21st December 2019 : The Hindu Editorials Notes: Mains Sure Shot 


Question – Comment on Right to freedom of speech and expression and Internet shutdown.(250 words)

Context – The frequent instances of internet shutdown.


The right to access internet:

Relevant Internet shutting down law and authorities:

  • Home Departments in the states are mostly the authorities that enforce shutdowns, drawing powers from The Temporary Suspension of Telecom Services (Public Emergency or Public Safety) Rules, 2017. The decisions are reviewed by a state government review committee. The central government also has powers under this law, but has not used it.
  • Other relevant laws are Section 144 of the Code of Criminal Procedure, 1973 and The Indian Telegraph Act, 1885.
  • Section 144 has enabled many of the shutdowns in the recent past, especially until the time the telecom suspension Rules came into force in 2017. Section 144 CrPC gives the District Magistrate, Sub-Divisional Magistrate or any other executive magistrate empowered by the state government the power to issue orders to “maintain public tranquility”.
  • Less frequently used is The Indian Telegraph Act, 1885, whose Section 5(2) allows central and state governments to prevent the transmission of messaging during a “public emergency or in the interest of public safety”, or “in the interests of the sovereignty and integrity of India, the security of the state”, etc.

Recent cases of internet shutdown:

  • In case of protest in Assam , North east and other parts of the country against the citizenship amendment Act 2019.
  • In apprehension of violence before Ayodhya Verdict , Rajasthan and UP saw the largest number of suspensions .
  • 134th day of the continuing shutdown in Jammu and Kashmir, which began on August 5, the day the erstwhile state was stripped of its special status under Article 370 of the Constitution.
  • UT Jammu and Kashmir , Rajasthan and UP saw the largest number of shutdown.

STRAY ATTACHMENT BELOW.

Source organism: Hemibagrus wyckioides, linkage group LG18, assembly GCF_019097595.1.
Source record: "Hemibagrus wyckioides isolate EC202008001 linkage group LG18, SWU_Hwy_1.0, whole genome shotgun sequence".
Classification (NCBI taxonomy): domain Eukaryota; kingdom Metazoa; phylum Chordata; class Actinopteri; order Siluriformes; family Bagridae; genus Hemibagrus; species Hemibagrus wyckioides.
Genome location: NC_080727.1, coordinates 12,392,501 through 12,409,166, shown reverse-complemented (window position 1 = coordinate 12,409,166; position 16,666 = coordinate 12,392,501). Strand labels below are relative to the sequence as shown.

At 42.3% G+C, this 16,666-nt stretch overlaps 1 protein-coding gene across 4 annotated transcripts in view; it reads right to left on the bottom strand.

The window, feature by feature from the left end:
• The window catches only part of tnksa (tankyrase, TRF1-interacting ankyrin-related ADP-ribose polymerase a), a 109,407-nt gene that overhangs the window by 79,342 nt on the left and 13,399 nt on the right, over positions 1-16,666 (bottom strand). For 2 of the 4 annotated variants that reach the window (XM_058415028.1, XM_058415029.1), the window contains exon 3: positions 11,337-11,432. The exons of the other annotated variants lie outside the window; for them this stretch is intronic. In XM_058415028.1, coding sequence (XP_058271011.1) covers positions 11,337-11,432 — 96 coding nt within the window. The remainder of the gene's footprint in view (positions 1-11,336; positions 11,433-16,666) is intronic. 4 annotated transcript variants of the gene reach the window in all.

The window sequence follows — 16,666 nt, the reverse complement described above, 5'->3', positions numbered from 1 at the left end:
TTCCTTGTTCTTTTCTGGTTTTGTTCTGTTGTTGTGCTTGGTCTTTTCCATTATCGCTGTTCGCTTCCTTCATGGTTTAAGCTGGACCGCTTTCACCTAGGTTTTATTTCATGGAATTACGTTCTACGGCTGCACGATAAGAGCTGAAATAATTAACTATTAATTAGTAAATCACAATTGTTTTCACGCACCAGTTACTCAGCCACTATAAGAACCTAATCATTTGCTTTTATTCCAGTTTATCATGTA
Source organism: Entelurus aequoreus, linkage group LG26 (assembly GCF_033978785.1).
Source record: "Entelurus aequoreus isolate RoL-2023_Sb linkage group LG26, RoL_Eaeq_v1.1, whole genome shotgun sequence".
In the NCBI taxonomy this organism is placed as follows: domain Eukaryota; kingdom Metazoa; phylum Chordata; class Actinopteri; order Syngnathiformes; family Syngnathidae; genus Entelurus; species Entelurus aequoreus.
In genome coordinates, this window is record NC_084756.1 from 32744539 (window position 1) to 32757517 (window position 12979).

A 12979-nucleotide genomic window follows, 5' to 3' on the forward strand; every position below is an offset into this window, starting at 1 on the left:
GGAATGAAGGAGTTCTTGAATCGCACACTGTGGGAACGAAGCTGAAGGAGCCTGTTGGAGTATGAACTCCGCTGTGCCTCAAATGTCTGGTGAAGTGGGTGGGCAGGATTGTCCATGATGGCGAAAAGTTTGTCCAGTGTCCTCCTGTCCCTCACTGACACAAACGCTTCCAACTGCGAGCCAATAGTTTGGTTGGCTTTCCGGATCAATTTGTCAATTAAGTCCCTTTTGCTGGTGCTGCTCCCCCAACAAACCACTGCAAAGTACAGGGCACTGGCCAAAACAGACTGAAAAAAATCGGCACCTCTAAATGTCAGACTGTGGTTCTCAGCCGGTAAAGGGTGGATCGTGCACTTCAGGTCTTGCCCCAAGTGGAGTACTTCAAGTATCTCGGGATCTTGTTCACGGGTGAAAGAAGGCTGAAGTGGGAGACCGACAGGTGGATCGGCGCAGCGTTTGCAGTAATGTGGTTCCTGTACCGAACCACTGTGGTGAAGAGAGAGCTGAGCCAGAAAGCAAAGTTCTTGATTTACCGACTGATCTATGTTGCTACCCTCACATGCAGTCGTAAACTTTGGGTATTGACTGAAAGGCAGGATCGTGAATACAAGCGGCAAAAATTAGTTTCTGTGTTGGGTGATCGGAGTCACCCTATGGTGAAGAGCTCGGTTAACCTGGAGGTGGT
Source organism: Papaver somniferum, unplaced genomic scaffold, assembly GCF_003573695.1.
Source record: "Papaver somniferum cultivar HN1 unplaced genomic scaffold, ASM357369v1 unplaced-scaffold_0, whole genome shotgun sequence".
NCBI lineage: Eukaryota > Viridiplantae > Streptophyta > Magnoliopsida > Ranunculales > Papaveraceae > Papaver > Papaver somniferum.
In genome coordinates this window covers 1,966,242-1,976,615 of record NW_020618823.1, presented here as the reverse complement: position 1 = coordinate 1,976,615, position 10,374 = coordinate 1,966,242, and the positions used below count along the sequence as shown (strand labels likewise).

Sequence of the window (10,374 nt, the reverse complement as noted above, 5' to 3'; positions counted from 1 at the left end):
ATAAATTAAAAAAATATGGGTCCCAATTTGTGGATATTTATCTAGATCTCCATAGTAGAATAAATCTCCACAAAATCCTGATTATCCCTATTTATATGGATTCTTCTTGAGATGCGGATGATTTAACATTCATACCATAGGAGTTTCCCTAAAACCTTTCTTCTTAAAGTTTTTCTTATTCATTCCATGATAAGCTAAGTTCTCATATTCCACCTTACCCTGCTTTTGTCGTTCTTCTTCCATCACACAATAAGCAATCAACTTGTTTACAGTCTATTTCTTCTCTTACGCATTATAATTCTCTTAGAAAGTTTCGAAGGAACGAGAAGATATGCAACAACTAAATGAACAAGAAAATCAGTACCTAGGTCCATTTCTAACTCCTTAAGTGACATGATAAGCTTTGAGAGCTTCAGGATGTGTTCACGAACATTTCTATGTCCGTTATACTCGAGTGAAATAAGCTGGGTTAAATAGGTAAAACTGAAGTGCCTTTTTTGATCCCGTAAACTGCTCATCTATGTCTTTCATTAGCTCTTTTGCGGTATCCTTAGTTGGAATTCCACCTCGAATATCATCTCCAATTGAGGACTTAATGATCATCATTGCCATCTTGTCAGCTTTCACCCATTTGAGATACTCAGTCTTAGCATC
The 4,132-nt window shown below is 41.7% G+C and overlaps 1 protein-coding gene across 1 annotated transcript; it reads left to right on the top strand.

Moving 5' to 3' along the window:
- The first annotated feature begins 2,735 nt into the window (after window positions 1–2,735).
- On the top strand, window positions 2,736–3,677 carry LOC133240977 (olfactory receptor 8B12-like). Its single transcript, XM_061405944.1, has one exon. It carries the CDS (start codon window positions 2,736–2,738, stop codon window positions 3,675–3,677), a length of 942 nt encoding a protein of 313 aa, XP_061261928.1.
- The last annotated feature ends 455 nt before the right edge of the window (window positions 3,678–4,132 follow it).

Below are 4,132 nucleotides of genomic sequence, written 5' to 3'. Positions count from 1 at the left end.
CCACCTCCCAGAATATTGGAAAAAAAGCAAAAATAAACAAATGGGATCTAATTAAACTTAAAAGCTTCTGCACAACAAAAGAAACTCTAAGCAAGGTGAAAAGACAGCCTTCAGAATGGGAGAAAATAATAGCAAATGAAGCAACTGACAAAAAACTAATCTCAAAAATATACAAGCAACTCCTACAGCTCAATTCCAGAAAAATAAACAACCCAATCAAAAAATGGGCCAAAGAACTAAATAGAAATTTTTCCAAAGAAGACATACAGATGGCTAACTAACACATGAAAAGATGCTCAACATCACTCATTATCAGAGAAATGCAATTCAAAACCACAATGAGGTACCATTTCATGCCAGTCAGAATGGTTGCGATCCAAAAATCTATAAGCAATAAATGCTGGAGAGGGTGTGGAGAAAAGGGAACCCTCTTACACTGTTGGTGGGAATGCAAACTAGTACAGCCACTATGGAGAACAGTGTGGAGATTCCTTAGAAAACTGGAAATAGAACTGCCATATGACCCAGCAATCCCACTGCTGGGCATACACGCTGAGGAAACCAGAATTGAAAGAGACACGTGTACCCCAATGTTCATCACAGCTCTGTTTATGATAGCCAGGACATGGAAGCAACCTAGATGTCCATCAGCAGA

Supreme court:

  1. Anuradha Bhasin and Ghulam Nabi Azad both have challenged the internet blockade in the valley on the premise that internet ban have very devastating consequences on the daily life of a person.
  2. Argument:
    1. Shutting down of internet impinges upon the right to freedom of speech and expression preserved in Article 19(1)(a) of the Constitution. This guarantee has instrumental value and its has a consequence of promoting informed polity.
    2. Denial of access to the web is also directly impinges upon the liberties of the press.
    3. A denial of the right to health care caused by people’s inability, among other things, to access government schemes such as Ayushman Bharat, and a withdrawal of education to students at different levels, occasioned by the seemingly interminable closure of institutions.
    4. Temporary Suspension of Telecom Services (Public Emergency or Public Safety) Rules, 2017 requires the executive, among other things, to provide a reasoned order when it directs the withdrawal of the Internet. That such a direction exists, in and of itself, must make it clear that access to the web cannot be shut out through the issuance of Secretive instructions. In a democracy these orders need to be made published.
  3. Government arguments:
    1. Judges must grant the state substantial leeway in matters of national security; that once the executive believes on the basis of “some material” that freedom ought to be restricted, the court must not review the validity of such measures, even when those actions involve a wholesale blocking of the Internet.
    2. There is no obligation on it to disclose the orders through which the restrictions have been imposed
  4. Sakal Papers (1961), to hold that no policy of the state can so much as regulate the circulation of a newspaper, as any such programme will directly impinge on the right to freedom of expression.
  5. The law demands is this: that any measure taken by the state in restricting a fundamental right is necessary and proportionate to the goal that it seeks to achieve. To determine whether the limitations imposed in Kashmir meet this test, the court need not, as the state warns, perform the role of a super-executive. It merely needs to scrutinise whether a wide-ranging ban on the Internet on an entire populace is justifiable, when, even according to the government, it is only a “minuscule minority” who are likely to commit violence.

Impact of Internet shutdown:

  • It is against the constitutional promise of civil liberties and equality.
  • A conservative estimation released by the Kashmir Chamber of Commerce and Industry show that the State economy has suffered a loss of no less than ₹15,000 crore since the dilution of Article 370.
  • a report in The Hindu (‘Ground Zero’ page, “In a land without Internet”, December 7, 2019) shows that, with jobs already hard to come by, there has been a staggering 80% loss of employment among start-ups in Kashmir that rely on the Internet.

Way forward:

  • The judiciary needs to determine whether the executive has provided a reasoned order when it directs an Internet ban.

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